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What are some rough performance limits (read/s, write/s) for a single database server (no master-slave architecture), assuming storage on disk? How many read/s, write/s, depending on the kind of disk? (SSD vs non-SSD) , assuming simple operations (select one row by primary key, update one row, correctly indexed). I assume this limit is dependent on disk seek/write.

EDIT: My question is more about getting rough metrics of the number of operations a database supports: to be able to know for example, if a new feature triggering 300 inserts/s can be supported without scaling out with additional servers.

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  • Probably only benchmarks can tell you this not documentation. – Jahan Zinedine Dec 24 '10 at 13:18
  • Impossible to anwser, it all depends on your needs. No benchmark did a test using your database nor using your application and hardware. – Frank Heikens Dec 24 '10 at 13:26
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You can read many benchmarks results here as if the website is a reliable source.

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May I be so bold as to suggest you test it to get the answer for your own query. If you have windows run SSIO.exe on your development box to performance test the disk to understand how it performs doing nothing.

Then running performance monitor (assuming you are in MS-SQL TKProf maybe on Oracle - dont use mysql or others sorry there will be a similar tool.) Run your query and look at how many reads/ writes and how much CPU it took to do it. You can then compare the SSIO and Performance Monitor numbers and Scale the hardware requirements to handle the number of users / frequency that this update will need based on your current equipment.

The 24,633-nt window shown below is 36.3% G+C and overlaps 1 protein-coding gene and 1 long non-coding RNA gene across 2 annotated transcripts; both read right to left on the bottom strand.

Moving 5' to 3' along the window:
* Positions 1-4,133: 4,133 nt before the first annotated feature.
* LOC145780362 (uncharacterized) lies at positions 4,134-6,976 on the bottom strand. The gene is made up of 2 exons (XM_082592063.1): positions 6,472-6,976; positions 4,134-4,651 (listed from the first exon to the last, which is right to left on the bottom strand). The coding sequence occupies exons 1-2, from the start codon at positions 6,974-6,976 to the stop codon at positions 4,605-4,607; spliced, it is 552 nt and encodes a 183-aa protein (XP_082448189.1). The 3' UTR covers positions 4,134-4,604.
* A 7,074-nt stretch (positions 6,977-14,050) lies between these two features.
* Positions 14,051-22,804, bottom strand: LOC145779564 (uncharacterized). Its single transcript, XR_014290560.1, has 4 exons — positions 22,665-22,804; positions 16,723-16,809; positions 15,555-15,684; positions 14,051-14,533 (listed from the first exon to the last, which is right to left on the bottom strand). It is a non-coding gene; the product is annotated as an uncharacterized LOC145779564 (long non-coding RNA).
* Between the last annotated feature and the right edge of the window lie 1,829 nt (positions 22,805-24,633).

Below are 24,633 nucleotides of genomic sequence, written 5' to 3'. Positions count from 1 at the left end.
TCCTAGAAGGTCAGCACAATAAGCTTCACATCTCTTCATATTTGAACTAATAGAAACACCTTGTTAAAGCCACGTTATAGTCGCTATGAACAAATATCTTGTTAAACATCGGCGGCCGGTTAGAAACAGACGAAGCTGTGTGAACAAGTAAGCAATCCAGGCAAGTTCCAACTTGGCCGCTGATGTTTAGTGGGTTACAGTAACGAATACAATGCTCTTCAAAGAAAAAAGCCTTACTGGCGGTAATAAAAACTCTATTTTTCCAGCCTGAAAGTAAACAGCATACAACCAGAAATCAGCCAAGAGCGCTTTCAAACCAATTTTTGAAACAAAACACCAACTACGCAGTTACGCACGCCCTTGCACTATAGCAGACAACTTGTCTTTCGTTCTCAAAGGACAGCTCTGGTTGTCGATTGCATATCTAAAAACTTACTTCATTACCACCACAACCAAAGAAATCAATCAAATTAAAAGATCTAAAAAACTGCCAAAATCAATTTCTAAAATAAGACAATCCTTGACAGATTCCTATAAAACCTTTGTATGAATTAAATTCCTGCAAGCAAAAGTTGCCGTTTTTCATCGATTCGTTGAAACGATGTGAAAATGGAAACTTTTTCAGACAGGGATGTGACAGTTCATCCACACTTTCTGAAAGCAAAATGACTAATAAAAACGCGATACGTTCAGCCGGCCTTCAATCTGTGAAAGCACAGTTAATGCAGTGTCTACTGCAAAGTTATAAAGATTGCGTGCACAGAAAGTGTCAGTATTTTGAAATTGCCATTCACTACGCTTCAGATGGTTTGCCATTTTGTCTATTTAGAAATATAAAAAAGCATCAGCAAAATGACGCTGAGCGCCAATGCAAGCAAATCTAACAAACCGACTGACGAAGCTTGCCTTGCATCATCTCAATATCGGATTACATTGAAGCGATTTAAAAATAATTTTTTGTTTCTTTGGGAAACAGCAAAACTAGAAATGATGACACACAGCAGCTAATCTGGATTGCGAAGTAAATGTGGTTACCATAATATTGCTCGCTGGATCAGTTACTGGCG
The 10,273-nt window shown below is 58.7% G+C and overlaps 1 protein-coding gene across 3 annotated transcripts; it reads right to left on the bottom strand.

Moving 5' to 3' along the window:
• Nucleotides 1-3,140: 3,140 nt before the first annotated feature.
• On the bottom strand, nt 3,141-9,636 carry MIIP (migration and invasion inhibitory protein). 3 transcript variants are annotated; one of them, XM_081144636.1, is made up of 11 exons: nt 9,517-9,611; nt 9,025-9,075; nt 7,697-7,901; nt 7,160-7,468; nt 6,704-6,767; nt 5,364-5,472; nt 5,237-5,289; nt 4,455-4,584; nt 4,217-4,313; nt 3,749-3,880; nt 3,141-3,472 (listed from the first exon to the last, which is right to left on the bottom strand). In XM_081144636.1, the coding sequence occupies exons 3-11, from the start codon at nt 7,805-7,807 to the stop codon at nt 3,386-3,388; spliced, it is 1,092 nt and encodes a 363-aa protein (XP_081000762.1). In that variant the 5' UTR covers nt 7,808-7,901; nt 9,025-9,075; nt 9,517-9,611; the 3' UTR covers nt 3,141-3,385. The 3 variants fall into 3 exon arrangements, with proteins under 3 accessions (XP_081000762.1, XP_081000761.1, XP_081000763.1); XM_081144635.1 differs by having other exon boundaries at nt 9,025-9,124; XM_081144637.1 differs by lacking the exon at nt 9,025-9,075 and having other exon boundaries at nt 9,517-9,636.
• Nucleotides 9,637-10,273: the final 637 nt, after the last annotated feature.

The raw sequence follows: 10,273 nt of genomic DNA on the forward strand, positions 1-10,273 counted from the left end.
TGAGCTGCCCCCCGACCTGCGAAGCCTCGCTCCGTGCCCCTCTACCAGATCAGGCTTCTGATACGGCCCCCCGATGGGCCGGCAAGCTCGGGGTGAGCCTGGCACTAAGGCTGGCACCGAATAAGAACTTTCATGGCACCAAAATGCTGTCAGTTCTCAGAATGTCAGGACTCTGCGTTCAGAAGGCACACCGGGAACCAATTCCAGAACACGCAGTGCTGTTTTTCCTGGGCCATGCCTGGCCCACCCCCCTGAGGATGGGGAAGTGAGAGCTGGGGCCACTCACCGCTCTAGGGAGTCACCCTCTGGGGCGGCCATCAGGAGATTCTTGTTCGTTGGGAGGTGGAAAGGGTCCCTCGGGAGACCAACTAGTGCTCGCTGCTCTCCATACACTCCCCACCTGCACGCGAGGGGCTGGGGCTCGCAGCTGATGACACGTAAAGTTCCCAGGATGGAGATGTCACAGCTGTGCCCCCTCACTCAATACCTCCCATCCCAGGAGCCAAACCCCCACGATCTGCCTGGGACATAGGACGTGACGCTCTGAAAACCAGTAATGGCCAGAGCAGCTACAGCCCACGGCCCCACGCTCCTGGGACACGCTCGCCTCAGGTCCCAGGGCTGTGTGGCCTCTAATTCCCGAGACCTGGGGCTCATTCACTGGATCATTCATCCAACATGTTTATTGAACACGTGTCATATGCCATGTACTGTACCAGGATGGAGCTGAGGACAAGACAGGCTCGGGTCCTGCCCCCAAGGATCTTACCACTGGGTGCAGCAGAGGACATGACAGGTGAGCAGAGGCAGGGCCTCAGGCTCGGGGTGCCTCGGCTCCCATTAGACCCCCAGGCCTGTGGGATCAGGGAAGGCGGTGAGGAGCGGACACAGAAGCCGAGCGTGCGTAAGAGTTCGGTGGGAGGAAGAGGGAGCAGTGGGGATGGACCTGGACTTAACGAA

Having said that 300 rows is a very small number of rows to be changing for any reasonable SQL Server even on fairly slow disks. Unless there are massive compounded indices or blobs etc. I have live in processes as the user watches a query that create 1.5M rows that run in fractions of a second on relatively modest hardware.

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You can't judge without benchmarking your app and load.

It comes down to RAID levels, spindle speeds, size of transactions (not just "inserts"), triggers, foreign keys, hyperthreading, other apps on the server, RAM in the server, how disk are arranged (separate volumes for tempdb, one per DB t-log, MDFs etc), service pack level, RAID controller cache configuration, CPU Ls + L3 cache, number of cores, schema design, code...

Scaling up is easier then scaling out: you add overhead if you federate servers or partition tables. Cheaper to add RAM and more spindles.

A good article is Paul Nielson's 35k TPS. At least 100 times higher load than your 300 or so.

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